The valve in question is counter weighted and controlled by a bi-metal spring. It's natural state is in the closed position, only opening when the spring heats up from the exhaust heat and starts to coil up, opening the valve in the process. GM engineers installed a counter weight to aid the spring in the opening process and also to act as a fail safe in case the spring broke. What they didn't account for was the valve seizing up, rendering both the spring and weight useless. I checked the valve on the Olds and it wouldn't budge. It was seized solid and I had the sneaking suspicion that it was in the closed position. Unfortunately there is only one way to find out for sure, you have to pull the exhaust crossover pipe down from the manifold. This sounds simple enough but consider that the bolts in the exhaust flanges have probably not been touched in over 40 years! My initial thought was to take the slow approach and muscle the bolts out using a socket and ratchet. As I started to crank on one of the bolts, something just didn't feel right. I got this sick feeling that the bolt was about to twist off and then I would really be up a creek. At this point I figured I had nothing to lose so I abandoned the ratchet and broke out the impact gun. This turned out to be a good decision as it made quick work of removing all the flange bolts - in one piece!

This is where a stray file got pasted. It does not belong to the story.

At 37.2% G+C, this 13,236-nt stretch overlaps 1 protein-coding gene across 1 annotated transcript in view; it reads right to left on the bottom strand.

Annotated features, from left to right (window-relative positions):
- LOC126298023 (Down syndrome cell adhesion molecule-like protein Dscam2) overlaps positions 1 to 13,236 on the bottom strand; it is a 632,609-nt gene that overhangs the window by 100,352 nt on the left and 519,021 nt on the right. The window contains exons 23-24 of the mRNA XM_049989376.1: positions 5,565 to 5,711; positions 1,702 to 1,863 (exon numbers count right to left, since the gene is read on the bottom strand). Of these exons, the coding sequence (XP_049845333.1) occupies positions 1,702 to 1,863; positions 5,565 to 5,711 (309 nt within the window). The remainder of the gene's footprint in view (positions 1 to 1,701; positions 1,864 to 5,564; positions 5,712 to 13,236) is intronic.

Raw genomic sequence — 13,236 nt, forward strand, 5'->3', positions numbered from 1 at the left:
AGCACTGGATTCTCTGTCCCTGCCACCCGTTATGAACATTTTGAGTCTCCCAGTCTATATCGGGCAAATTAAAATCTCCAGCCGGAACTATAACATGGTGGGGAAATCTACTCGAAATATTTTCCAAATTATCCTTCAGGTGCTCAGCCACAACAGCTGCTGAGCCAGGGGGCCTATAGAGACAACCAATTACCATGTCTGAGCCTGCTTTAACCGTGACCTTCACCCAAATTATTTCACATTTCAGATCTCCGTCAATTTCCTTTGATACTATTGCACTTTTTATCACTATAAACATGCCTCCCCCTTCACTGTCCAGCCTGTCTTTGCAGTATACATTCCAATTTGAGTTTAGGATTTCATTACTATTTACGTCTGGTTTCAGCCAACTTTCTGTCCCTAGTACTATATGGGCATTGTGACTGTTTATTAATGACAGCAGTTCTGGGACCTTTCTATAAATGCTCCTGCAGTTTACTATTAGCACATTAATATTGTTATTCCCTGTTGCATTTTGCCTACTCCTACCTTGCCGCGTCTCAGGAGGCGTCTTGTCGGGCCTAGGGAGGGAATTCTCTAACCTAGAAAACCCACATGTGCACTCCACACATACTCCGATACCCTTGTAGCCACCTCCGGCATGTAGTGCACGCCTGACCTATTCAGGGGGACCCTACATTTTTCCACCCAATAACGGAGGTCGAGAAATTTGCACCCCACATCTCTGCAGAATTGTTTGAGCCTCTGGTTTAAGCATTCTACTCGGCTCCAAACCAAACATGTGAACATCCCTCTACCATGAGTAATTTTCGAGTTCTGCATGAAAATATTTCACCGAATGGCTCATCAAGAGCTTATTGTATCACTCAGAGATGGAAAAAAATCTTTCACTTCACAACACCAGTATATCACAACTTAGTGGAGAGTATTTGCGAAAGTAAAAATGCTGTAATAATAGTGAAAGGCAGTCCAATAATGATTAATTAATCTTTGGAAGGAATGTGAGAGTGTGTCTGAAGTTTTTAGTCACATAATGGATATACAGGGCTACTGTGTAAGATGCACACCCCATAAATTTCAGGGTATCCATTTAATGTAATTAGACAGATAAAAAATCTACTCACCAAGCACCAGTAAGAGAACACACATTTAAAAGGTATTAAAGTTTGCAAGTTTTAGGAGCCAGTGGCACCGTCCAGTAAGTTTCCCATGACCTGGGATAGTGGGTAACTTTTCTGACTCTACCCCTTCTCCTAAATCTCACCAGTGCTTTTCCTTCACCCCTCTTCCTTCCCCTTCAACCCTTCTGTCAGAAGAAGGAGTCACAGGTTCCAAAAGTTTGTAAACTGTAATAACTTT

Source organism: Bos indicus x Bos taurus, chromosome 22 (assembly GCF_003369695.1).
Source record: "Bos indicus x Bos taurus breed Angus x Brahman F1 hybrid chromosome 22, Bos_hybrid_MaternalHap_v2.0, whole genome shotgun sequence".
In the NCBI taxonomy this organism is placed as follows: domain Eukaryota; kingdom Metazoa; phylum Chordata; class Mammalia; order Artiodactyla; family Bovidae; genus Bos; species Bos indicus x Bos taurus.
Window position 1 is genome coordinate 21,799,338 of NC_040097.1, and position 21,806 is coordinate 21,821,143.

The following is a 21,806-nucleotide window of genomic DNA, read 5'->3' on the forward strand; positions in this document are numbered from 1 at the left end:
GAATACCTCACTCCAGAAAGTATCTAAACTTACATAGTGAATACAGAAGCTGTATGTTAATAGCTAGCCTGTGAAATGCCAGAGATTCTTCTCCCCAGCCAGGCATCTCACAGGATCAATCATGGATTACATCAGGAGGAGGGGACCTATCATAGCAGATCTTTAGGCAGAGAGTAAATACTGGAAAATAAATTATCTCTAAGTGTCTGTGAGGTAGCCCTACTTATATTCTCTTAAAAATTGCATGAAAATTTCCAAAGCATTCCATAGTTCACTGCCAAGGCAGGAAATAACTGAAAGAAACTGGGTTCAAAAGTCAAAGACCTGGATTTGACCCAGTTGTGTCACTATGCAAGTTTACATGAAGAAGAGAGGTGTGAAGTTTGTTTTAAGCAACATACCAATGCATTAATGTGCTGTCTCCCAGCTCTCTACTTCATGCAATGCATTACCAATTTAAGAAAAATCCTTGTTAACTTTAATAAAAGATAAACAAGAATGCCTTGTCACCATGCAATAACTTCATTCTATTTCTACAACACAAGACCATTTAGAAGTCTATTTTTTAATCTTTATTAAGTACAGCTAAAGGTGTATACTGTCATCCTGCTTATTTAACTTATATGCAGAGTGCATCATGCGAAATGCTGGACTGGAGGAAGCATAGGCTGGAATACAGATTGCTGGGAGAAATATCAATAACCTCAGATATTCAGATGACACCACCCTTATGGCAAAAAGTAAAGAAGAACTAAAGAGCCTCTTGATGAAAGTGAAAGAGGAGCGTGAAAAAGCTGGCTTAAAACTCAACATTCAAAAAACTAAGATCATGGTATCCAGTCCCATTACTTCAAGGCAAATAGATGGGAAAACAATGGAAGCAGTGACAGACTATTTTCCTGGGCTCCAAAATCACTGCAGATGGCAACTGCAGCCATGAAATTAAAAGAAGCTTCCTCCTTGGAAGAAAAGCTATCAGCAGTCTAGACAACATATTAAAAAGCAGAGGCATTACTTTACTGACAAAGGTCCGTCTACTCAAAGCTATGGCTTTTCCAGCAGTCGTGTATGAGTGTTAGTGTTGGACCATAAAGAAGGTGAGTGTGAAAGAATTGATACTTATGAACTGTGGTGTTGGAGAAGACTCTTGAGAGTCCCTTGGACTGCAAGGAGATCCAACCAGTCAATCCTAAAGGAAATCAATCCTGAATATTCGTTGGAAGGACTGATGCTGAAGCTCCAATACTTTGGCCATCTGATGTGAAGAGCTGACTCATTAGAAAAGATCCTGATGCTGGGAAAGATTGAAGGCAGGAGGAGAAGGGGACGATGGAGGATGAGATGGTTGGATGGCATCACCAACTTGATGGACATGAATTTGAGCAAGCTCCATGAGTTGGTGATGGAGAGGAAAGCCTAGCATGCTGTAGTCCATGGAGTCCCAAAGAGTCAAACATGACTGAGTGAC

|As you can see the bolt on the right was real close to breaking.|
|A little restriction anyone?|
Armed with my air chisel I crawled under the car to attack the valve. In less then a minute I had the whole thing out. The shaft sheared cleanly on the inside leaving the counter weight intact on the outer piece of the shaft. It was still seized up and the inner edge was bent a little so I wasn't too worried about it falling out. What a piece of cake! I don't know why I didn't think of this in the first place.
|This is what was left of the offending valve.|